I don't want to enter the discussion whether that problems with excessive creasing (which all shoes of Mr Kiss seem to have) is due to poor leather quality, sloppy lasting (not pulled tightly enough) or inadequate storage of the shoes over all those years (too damp, too dry, too hot, whatever). I haven't seen or handled the shoes, so I have no firm opinion one way or the other.
But let me clear up, why the same hide has different qualities of leather within. (fritzl's description is a bit too "˜purple-prosed' for me).
Originally Posted by fritzl
a hide is divided in at least into four parts, given from the anatomy of a calf/kalbine(older than one year) and a cow.
all parts are qualified/approved to make a proper pair of shoes. this is also part of the adventurous journey of bespoke.
scenario: you choose from a virgin hide - all set
you are at the atelier and catches a glimpse of a hide. i.e. it's a small piece including imperfections.
ask yourself? are you going for it, or do you pass on it?
from my personal experience, there's nothing worse than a "chance", you didn't get a hold of.
When you buy hides, all tanneries will supply the same leather in three different qualities, based on the number of flaws within a particular hide. Even the fist quality is not without any flaws, but of course has far less than the third quality. All hides, be they first or third quality, have the same natural characteristics that the leather in certain sections of the animal is better than in other sections.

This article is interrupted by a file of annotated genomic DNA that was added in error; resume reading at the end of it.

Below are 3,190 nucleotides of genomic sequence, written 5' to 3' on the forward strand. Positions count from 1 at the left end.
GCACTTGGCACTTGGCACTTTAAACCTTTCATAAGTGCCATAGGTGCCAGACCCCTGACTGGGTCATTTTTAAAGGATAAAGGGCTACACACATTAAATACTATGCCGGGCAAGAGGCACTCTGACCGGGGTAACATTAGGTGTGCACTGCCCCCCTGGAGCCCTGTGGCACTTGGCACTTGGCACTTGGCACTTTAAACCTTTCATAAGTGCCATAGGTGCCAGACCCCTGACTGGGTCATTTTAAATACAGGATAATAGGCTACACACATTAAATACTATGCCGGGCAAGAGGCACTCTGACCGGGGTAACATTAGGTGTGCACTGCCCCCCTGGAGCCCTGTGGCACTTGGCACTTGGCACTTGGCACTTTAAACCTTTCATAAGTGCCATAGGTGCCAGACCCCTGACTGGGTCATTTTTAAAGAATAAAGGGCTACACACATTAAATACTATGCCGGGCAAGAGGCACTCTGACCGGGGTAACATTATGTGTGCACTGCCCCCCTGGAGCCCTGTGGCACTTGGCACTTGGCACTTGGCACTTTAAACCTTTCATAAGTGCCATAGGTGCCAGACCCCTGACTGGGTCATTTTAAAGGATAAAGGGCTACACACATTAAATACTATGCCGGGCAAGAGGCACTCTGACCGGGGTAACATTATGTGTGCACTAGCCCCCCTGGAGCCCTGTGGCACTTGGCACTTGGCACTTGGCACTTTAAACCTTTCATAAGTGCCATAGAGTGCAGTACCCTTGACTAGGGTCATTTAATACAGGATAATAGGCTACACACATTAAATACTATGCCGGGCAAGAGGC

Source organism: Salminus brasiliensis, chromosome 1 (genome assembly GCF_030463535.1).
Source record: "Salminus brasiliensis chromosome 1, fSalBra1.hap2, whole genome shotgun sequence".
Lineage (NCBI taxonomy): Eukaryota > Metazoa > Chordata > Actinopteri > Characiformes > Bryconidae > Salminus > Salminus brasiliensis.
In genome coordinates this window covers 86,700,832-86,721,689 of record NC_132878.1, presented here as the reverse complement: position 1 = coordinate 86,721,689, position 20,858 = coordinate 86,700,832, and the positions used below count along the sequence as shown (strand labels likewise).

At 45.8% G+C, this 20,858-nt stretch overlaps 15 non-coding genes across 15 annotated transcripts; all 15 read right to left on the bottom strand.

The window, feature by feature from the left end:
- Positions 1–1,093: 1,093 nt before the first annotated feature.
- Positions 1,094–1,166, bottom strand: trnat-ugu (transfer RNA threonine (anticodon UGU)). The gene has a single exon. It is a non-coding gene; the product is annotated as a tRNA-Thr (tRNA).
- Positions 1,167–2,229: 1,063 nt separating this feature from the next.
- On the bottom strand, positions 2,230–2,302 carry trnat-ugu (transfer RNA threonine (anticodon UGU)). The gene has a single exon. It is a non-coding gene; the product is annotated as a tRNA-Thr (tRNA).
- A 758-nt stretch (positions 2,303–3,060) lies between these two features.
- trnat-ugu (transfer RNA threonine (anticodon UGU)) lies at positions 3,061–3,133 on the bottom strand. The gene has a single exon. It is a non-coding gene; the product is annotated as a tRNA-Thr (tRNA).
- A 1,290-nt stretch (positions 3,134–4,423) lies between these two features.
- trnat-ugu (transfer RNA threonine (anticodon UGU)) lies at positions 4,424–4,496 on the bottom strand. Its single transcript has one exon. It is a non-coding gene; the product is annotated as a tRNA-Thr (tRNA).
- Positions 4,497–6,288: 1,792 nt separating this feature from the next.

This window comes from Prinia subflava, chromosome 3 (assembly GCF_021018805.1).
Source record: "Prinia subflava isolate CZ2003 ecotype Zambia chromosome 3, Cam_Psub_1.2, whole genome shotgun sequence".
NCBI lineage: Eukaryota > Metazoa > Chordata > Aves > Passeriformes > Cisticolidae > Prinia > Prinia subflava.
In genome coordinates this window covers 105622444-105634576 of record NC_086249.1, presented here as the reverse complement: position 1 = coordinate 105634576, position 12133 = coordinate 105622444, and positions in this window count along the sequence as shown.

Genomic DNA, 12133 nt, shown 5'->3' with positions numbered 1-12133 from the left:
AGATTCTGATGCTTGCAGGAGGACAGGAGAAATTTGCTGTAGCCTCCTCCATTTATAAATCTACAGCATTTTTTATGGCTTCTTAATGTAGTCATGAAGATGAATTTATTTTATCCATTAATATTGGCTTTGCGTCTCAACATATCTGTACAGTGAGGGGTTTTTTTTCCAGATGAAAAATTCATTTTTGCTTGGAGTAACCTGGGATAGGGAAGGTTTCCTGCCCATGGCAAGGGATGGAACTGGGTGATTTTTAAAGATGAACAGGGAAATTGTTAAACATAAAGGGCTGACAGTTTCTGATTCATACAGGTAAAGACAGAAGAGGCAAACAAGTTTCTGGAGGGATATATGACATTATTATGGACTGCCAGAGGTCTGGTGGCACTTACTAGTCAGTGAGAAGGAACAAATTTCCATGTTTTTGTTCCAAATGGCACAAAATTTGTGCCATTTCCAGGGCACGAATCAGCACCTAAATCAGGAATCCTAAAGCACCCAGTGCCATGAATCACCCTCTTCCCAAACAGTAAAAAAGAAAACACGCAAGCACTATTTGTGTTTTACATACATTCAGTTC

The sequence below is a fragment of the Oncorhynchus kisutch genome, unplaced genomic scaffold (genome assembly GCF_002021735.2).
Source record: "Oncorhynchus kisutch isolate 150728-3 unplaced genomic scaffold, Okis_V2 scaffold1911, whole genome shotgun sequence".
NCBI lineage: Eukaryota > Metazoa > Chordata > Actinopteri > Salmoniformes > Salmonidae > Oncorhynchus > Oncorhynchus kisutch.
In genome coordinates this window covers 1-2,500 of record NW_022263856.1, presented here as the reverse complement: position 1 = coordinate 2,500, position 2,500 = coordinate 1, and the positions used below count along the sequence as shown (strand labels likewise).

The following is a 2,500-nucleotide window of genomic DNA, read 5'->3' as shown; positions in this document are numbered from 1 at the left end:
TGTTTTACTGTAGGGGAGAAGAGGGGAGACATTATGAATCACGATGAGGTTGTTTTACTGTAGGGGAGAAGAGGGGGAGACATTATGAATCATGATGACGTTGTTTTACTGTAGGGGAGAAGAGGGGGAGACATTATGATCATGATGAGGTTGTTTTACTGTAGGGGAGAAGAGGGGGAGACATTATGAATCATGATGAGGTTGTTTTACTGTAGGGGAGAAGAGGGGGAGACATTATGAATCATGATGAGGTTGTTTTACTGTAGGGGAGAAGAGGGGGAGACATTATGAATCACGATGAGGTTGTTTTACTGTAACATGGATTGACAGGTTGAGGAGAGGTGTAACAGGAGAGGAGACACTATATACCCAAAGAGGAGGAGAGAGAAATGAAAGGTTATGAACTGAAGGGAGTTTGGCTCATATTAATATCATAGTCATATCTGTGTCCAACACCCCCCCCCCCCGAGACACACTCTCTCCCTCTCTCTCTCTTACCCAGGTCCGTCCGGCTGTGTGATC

The best leather comes from the butt and the very best leather is cut near the spine of the animal. When you go further up into the shoulder, the leather is still firm and strong, but has increasing "˜growth' (stretch marks where the animal grew too quickly, resulting in light long lines within the skin). Once you go higher up into the neck, the leather gets more unpredictable, there might be firm spots sitting next to flabby, loose ones. The same thing applies to the belly, the further out you cut the lesser the leather quality.
It depends on the quality of work you want to produce, how much leather will end up on the "˜clicking' (cutting) room floor. For low-priced work you try to use almost any scrap, for high-priced work, you only go for the very best sections; that means you might get only one or two pairs out of a skin, opposed to four or five. In cheaper work you also try to hide the defects of loose leather texture by gluing a fabric onto the back to give the leather a firmer handle.
It is also important, that a particular pair of shoes has all it's pieces cut from the same skin. That is virtually always the case in bespoke (or one-offs), but not necessarily in large factories, where very often the cutting is done by "˜cookie-cutters'. (You cut all the toe caps out of one hide and all the vamps from another hide, That saves changing the cutting forms all the time.